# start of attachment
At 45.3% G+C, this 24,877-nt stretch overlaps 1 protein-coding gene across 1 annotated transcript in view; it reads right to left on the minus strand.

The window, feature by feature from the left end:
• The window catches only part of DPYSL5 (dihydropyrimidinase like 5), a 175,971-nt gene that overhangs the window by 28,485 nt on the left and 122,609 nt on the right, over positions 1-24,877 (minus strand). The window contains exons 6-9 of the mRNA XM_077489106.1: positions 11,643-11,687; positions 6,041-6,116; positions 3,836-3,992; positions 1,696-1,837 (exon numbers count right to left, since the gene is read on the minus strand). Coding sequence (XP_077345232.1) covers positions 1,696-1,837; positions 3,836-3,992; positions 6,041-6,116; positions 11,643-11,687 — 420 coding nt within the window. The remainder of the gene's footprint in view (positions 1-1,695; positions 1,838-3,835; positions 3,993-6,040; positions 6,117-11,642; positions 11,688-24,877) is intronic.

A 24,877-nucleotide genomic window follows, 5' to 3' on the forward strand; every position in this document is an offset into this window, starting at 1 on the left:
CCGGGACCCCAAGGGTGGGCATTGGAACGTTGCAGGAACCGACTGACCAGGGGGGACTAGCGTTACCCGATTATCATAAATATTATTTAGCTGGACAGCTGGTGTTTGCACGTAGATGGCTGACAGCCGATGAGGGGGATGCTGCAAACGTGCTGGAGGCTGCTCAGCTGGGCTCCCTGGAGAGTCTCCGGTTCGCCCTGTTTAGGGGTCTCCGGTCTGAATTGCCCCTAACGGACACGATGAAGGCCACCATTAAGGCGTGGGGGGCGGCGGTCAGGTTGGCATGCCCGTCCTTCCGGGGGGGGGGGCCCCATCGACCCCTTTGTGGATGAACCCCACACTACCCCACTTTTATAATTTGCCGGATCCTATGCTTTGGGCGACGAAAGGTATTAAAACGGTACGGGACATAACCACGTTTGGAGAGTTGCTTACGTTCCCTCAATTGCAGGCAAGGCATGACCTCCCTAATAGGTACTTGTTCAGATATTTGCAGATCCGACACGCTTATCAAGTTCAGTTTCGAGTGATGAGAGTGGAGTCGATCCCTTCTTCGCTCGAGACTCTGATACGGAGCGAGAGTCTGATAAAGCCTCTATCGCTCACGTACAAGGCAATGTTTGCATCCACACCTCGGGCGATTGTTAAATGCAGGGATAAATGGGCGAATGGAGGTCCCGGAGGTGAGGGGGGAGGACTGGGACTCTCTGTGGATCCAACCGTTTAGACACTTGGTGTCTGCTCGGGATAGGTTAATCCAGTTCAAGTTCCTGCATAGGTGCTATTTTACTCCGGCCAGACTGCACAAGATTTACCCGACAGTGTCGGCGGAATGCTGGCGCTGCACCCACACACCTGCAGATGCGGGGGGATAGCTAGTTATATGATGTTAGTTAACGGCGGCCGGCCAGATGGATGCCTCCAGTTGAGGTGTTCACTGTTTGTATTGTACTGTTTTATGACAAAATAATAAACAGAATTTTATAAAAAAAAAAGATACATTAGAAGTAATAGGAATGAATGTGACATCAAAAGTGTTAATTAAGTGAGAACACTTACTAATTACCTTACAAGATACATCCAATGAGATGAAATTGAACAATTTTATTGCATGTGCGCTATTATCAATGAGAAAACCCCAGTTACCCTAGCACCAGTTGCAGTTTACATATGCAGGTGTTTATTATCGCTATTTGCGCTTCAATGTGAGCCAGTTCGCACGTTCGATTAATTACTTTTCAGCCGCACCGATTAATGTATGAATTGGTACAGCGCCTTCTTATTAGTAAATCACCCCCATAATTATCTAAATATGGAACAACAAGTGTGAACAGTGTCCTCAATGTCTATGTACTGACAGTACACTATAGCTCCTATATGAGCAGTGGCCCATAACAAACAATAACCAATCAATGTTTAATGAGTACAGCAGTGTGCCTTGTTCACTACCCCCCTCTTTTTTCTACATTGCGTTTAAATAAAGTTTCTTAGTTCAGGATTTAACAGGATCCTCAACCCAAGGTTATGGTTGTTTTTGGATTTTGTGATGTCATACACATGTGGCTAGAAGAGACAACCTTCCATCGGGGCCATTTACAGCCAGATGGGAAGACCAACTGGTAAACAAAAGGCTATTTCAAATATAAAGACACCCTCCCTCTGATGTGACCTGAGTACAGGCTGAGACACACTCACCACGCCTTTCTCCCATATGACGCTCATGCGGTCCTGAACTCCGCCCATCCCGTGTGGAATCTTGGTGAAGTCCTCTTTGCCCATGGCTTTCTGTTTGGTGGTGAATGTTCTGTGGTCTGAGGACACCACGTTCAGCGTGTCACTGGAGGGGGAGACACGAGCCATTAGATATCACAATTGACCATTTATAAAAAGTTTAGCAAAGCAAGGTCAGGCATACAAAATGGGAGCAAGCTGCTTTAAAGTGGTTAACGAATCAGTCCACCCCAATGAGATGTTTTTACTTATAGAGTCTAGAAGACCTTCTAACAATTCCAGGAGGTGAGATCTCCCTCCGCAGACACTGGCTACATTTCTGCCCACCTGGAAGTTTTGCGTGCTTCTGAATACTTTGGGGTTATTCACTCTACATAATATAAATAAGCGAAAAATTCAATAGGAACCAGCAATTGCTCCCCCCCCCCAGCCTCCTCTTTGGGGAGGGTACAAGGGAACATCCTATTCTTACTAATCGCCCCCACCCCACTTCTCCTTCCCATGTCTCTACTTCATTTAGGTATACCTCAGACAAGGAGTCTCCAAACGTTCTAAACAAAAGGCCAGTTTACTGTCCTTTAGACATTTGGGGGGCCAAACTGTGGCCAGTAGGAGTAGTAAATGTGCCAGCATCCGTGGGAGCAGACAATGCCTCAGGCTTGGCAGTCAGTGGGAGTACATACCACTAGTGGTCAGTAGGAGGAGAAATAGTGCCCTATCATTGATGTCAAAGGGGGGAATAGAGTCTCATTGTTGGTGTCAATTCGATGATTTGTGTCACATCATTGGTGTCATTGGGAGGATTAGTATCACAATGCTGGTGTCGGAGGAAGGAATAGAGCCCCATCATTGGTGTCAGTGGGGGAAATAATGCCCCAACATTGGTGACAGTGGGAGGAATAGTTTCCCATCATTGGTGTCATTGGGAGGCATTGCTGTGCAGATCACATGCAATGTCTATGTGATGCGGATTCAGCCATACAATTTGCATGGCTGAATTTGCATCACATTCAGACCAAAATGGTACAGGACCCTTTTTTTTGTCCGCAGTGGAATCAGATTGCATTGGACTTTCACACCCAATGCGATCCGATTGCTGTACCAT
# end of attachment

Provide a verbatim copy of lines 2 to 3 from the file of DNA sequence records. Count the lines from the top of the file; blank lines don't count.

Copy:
The window, feature by feature from the left end:
• The window catches only part of DPYSL5 (dihydropyrimidinase like 5), a 175,971-nt gene that overhangs the window by 28,485 nt on the left and 122,609 nt on the right, over positions 1-24,877 (minus strand). The window contains exons 6-9 of the mRNA XM_077489106.1: positions 11,643-11,687; positions 6,041-6,116; positions 3,836-3,992; positions 1,696-1,837 (exon numbers count right to left, since the gene is read on the minus strand). Coding sequence (XP_077345232.1) covers positions 1,696-1,837; positions 3,836-3,992; positions 6,041-6,116; positions 11,643-11,687 — 420 coding nt within the window. The remainder of the gene's footprint in view (positions 1-1,695; positions 1,838-3,835; positions 3,993-6,040; positions 6,117-11,642; positions 11,688-24,877) is intronic.